What to do Next

Consumers may return any affected treats to the retailer where the product was originally purchased.

For additional information, consumers may also call Cathy Vesey at 866-599-PETS (7387) or visit LovingPetsProducts.com.


To learn more about the Loving Pets recall, go to:

RECALL: Rawhide Chews: Multiple Brands

Still feeding your dog rawhide chews? Then this recall is for you.

United Pet Group, a division of Spectrum Brands, Inc., is voluntarily recalling multiple brands of packages of rawhide dog chew products (distributed to retail outlets and sold online in the U.S. from their Edwardsville, IL distribution center ) for potential chemical contamination.

All of the recalled dog rawhide chew products have an expiration date ranging from 06/01/2019 through 05/31/2020.

Why the Recall

United Pet Group identified manufacturing facilities (in Mexico and Colombia, as well as a Brazilian supplier), were using a processing aid during manufacturing (a quaternary ammonium compound). While this anti-microbial chemical compound is approved for cleaning food processing equipment, it has not been approved in the U.S. as a processing aid in the manufacturing of rawhide chews for dogs.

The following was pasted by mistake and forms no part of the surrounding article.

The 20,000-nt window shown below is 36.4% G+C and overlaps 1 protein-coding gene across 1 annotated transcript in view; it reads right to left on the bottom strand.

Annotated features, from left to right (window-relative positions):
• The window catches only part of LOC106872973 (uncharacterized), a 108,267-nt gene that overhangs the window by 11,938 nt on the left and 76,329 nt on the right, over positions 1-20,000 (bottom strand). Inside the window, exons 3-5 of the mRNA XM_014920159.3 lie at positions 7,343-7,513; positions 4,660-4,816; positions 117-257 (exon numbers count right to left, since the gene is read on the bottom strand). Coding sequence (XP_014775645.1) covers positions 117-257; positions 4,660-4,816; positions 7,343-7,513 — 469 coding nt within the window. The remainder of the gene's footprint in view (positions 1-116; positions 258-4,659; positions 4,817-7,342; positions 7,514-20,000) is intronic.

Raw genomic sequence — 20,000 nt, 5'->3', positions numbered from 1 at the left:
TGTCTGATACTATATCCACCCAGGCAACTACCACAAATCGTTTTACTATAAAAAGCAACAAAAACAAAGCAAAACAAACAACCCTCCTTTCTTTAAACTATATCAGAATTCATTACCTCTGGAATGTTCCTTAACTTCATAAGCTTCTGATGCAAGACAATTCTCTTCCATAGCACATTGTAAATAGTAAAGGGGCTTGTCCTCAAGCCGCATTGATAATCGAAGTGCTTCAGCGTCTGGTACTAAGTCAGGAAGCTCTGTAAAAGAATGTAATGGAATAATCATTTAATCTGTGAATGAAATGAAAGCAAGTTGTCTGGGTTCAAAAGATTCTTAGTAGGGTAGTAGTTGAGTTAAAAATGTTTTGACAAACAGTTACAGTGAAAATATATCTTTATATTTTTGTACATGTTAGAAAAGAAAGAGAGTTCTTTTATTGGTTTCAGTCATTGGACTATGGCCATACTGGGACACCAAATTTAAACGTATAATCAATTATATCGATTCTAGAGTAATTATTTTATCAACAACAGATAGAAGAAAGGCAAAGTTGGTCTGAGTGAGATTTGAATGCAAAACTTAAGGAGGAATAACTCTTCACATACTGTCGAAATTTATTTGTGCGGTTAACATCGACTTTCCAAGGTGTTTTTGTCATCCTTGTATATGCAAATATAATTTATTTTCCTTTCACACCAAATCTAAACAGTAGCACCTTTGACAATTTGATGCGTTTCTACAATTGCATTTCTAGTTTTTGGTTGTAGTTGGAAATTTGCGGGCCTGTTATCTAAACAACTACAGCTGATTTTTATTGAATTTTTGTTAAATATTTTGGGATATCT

There have been very limited reports of pet illness and the primary consumer complaint was the unpleasant smell of affected products. Diarrhea and vomiting were also reported.

Exposure to quaternary ammonium compounds (through direct ingestion) may cause the following symptoms in dogs (depending on the severity, veterinarian treatment may be necesssary):

  • Reduced appetite, and
  • Gastric irritation (including diarrhea and vomiting).

What to do Next

Consumers are urged to properly dispose of any affected product or return it directly to United Pet Group or the retail store for a full refund.

Consumers may also contact the United Pet Group Consumer Affairs Team directly at 855-215-4962 between the hours of 8:00 AM – 11:00 PM Eastern Standard Time with questions or for a refund.

To learn more about the specific brand and product names and associated UPCs involved in this recall, go to:

THE Most Toxic Plant to Your Dog (and kids)

water-hemlock-dogs